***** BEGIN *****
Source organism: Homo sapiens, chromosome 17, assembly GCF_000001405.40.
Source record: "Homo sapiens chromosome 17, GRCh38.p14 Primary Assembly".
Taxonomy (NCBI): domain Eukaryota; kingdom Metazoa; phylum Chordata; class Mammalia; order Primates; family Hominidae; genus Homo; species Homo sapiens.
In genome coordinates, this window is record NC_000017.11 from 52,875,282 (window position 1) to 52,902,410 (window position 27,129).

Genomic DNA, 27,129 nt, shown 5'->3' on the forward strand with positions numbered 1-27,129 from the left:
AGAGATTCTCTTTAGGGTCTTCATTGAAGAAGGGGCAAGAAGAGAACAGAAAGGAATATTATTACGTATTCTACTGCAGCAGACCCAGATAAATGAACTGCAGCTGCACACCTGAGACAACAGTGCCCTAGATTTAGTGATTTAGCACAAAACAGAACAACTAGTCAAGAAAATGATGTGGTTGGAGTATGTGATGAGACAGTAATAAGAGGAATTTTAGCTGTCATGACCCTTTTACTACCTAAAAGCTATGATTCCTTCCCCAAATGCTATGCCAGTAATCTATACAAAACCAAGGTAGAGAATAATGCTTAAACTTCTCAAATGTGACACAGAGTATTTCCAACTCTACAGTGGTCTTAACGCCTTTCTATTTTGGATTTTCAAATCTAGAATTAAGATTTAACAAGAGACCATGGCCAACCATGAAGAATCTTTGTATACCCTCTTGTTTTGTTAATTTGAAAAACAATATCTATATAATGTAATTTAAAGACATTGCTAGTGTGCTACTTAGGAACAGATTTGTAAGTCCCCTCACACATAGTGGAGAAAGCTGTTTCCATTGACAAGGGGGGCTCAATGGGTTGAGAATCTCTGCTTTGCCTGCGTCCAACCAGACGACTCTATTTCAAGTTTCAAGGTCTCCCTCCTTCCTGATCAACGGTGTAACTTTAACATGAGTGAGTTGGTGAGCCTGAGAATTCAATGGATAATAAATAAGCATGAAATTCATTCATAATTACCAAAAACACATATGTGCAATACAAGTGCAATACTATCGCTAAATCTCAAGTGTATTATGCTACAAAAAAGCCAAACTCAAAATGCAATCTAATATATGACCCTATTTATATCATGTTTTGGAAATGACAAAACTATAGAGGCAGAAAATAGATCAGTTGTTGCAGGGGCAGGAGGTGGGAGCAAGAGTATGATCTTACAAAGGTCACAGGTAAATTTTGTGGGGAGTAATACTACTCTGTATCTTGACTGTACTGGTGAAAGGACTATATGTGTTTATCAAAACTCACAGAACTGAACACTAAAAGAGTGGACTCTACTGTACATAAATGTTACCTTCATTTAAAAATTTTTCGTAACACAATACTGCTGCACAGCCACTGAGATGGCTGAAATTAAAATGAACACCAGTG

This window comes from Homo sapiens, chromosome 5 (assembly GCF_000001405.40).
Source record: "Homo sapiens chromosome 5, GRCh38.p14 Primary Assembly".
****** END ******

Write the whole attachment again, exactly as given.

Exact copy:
Source organism: Homo sapiens, chromosome 17, assembly GCF_000001405.40.
Source record: "Homo sapiens chromosome 17, GRCh38.p14 Primary Assembly".
Taxonomy (NCBI): domain Eukaryota; kingdom Metazoa; phylum Chordata; class Mammalia; order Primates; family Hominidae; genus Homo; species Homo sapiens.
In genome coordinates, this window is record NC_000017.11 from 52,875,282 (window position 1) to 52,902,410 (window position 27,129).

Genomic DNA, 27,129 nt, shown 5'->3' on the forward strand with positions numbered 1-27,129 from the left:
AGAGATTCTCTTTAGGGTCTTCATTGAAGAAGGGGCAAGAAGAGAACAGAAAGGAATATTATTACGTATTCTACTGCAGCAGACCCAGATAAATGAACTGCAGCTGCACACCTGAGACAACAGTGCCCTAGATTTAGTGATTTAGCACAAAACAGAACAACTAGTCAAGAAAATGATGTGGTTGGAGTATGTGATGAGACAGTAATAAGAGGAATTTTAGCTGTCATGACCCTTTTACTACCTAAAAGCTATGATTCCTTCCCCAAATGCTATGCCAGTAATCTATACAAAACCAAGGTAGAGAATAATGCTTAAACTTCTCAAATGTGACACAGAGTATTTCCAACTCTACAGTGGTCTTAACGCCTTTCTATTTTGGATTTTCAAATCTAGAATTAAGATTTAACAAGAGACCATGGCCAACCATGAAGAATCTTTGTATACCCTCTTGTTTTGTTAATTTGAAAAACAATATCTATATAATGTAATTTAAAGACATTGCTAGTGTGCTACTTAGGAACAGATTTGTAAGTCCCCTCACACATAGTGGAGAAAGCTGTTTCCATTGACAAGGGGGGCTCAATGGGTTGAGAATCTCTGCTTTGCCTGCGTCCAACCAGACGACTCTATTTCAAGTTTCAAGGTCTCCCTCCTTCCTGATCAACGGTGTAACTTTAACATGAGTGAGTTGGTGAGCCTGAGAATTCAATGGATAATAAATAAGCATGAAATTCATTCATAATTACCAAAAACACATATGTGCAATACAAGTGCAATACTATCGCTAAATCTCAAGTGTATTATGCTACAAAAAAGCCAAACTCAAAATGCAATCTAATATATGACCCTATTTATATCATGTTTTGGAAATGACAAAACTATAGAGGCAGAAAATAGATCAGTTGTTGCAGGGGCAGGAGGTGGGAGCAAGAGTATGATCTTACAAAGGTCACAGGTAAATTTTGTGGGGAGTAATACTACTCTGTATCTTGACTGTACTGGTGAAAGGACTATATGTGTTTATCAAAACTCACAGAACTGAACACTAAAAGAGTGGACTCTACTGTACATAAATGTTACCTTCATTTAAAAATTTTTCGTAACACAATACTGCTGCACAGCCACTGAGATGGCTGAAATTAAAATGAACACCAGTG

This window comes from Homo sapiens, chromosome 5 (assembly GCF_000001405.40).
Source record: "Homo sapiens chromosome 5, GRCh38.p14 Primary Assembly".